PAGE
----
After his narrow escape with Galatea in Ischia, Finn seeks to leave the island as a crew member on a chartered yacht.
The yacht was privately owned by an Austrian family who had chartered a crew from the marina. They’d brought their own cook but needed an assistant for general kitchen and cleaning duties. Even better, I wouldn’t even need to clear exit formalities. I wanted to call Eve to tell her, but didn’t dare. I just hoped she’d understand when I explained to her later, as I surely must and she surely would.
Before I accepted, I enquired a bit more about the Austrians. They were wealthy: a doctor, Herr Josef Preindlsberger, a man in his fifties, with a younger wife. They had three daughters along with them, plain and slightly plump in their late teens. We were to sail at first light. It all seemed great.
But even before we’d left port, I realized the girls were gonna be trouble. They were clearly sex-crazed and tried their best to get me interested right from the start; but after my recent experience I was determined I wasn’t going there. They could have tied me naked to the mast and tempted me with all the pleasures they wanted, but my ears were full of beeswax and there was no way I was getting involved with another member of the female race. Not after such a narrow escape. Absolutely no way!
Temporary relief, of sorts, came when we stopped off at Messina. It was another Homeric location. I’d heard, of course, the legend of the rocks, of the perilous Scylla and Charybdis. On the Calabrian shore lived the Scylla, a water nymph transformed into a six-headed monster by a jealous sea god; on the opposite side lay the whirlpool of Charybdis, which ate unwary ships’ crews alive.
According to Homer, Odysseus was forced to choose between losing six crewmen to the Scylla and risking his whole ship in the Charybdis. The enchantress Circe warned him about this and advised him in advance to choose the former. Wisely he did.
Messina was my last stop in Italy. That evening was therefore my last chance to come clean. We were due to leave the harbor around midnight, tracking the ferry Edra bound for Reggio di Calabria. The currents were already running and we’d soon be setting out across the deep wine-sea to Greece, the ferry’s lights winking in expectation of our departure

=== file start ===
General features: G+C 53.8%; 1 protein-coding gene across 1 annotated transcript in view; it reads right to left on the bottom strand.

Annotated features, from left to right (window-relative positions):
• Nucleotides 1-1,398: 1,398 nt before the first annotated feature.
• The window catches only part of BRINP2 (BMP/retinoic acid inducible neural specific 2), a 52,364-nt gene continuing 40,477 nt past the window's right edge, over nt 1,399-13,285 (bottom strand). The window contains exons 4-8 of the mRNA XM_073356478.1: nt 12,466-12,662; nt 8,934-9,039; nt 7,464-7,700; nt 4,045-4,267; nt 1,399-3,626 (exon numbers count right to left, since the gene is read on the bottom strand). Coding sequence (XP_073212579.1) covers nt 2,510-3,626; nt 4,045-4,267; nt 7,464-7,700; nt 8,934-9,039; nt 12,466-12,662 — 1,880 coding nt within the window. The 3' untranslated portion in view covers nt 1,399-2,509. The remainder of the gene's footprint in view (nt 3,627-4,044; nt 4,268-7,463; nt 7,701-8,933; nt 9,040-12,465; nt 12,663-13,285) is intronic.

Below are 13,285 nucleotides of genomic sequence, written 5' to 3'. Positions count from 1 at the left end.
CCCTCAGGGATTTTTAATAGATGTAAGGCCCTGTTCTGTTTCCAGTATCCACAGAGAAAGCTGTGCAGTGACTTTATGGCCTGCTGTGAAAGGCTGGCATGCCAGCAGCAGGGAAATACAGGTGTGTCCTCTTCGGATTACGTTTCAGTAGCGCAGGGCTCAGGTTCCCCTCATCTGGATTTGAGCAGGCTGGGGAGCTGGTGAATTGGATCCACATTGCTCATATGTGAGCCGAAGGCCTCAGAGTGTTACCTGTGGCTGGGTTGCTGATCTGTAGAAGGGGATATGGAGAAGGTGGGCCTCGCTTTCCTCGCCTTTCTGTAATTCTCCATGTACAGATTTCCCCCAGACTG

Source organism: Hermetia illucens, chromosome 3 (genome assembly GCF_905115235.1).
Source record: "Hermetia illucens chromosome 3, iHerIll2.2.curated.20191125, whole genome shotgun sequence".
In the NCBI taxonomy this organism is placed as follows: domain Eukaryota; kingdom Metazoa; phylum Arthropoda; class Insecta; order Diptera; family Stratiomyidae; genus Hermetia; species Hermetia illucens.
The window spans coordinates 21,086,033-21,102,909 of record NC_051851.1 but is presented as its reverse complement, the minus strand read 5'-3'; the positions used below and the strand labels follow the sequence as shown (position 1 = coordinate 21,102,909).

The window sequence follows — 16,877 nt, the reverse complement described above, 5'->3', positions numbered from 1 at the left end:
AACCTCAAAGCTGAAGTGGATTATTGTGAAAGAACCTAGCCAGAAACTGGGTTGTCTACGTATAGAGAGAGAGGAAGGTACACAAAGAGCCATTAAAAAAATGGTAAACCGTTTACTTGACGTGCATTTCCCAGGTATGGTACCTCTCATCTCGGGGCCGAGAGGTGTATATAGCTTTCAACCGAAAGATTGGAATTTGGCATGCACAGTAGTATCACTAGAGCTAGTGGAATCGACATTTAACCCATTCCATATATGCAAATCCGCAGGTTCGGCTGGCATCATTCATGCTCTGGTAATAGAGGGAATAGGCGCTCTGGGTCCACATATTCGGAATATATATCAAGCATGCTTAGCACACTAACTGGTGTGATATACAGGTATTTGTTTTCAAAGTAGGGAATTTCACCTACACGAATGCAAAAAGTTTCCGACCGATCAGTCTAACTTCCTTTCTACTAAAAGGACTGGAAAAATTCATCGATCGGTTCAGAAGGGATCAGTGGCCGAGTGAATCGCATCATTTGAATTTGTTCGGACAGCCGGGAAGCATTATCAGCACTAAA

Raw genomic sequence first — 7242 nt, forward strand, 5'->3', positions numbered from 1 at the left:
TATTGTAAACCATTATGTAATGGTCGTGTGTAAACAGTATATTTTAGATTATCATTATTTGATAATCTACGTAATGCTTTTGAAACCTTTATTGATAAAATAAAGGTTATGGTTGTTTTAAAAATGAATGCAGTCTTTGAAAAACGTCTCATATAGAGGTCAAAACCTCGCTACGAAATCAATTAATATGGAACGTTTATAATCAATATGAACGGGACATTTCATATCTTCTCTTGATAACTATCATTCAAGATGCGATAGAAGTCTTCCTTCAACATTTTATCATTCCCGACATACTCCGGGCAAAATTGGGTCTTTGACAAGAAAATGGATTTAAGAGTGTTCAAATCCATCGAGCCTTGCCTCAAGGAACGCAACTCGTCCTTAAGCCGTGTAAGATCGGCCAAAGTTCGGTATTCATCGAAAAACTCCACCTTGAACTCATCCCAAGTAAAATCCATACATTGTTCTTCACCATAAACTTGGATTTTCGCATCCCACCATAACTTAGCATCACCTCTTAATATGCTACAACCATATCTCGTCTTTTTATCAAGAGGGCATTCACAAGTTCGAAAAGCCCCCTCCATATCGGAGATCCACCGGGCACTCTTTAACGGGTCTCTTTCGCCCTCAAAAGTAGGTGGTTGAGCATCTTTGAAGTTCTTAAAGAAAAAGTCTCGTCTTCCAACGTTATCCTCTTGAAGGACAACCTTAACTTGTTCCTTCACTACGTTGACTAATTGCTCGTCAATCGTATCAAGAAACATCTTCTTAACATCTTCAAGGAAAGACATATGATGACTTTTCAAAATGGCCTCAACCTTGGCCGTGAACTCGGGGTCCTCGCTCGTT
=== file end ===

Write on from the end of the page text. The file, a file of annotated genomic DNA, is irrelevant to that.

As I reflected again on my own personal dilemma and our conspiracy to fake that robbery, I began to question my own motives. Was I really protecting Galatea or was I just scared for my own skin? If I had any conscience shouldn’t I confess to the police? Or was I just best to stick to the story we’d hurriedly agreed out of loyalty to Galatea? The whole thing was really screwing with my mind. And it wasn’t as if I could talk to anybody about it.
We reached Lefkas around lunchtime the day after. It held one, and only one, attraction to our party: the towering white cliffs from which the violet-haired poetess Sappho had, by legend, made her final desperate leap into the deep, dark waters below. Six hundred years after her death, Strabo described her as: “a marvellous creature… in all recorded history I know of no woman who even came close to rivalling her as a poet.” Her motive for that suicidal leap will never be known, I guess, but there were tales about her infatuation with a local ferry-man called Phaon; was she driven by frantic longing or the search for some personal epiphany, maybe? But I suppose even love can’t defy the laws of gravity.
Once landed on Greece, Finn abandons the boat crew after an altercation in a bar and meets up with a young shepherd called Pelis, who takes him to the home of an Irish writer called Mani.
Pelis and I got back on his old Triumph and sped along the mountain roads heading south-east. We soon reached Kalamata, a large town known for its olive oil, and then rode due south. We followed the turquoise coastline past endless groves of walnuts, sagebrush and burnt-out pastures. I wasn’t used to riding pillion and my butt was getting real sore. My goggles were also plastered with bugs, so it was hard to see. Just after we passed a quaint fishing village with a fine old church, we turned off down a rough dirt track towards a low pan-tiled stone house perched on a crag above the sea. It was a beautiful location. We got off the bike, my head throbbing, and passed through the open front gate, down a cobbled path that led to the villa and into a sort of arcaded loggia.
Pelis called out and then knocked on the door. After a wait of a few minutes, we were greeted by a female voice and then a north-European-looking woman opened the door. I judged she was in her sixties, but still very fair with attractive sea-blue eyes and graceful but slightly wrinkled features. It was as if her youthful face had been only slightly aged by the unremitting local sun; in fact, she was really quite extraordinarily beautiful. She was wearing a man’s shirt and riding breeches.
‘Of course, Aileen is my very own Helen and she’s quite as beautiful,’ Mani her husband said at that point, squeezing her hand lovingly. She blushed. Mani pointed out examples of her work as a photographer and painter around the walls; ‘she’s a devilishly good chess player too,’ he added. To which she blushed again…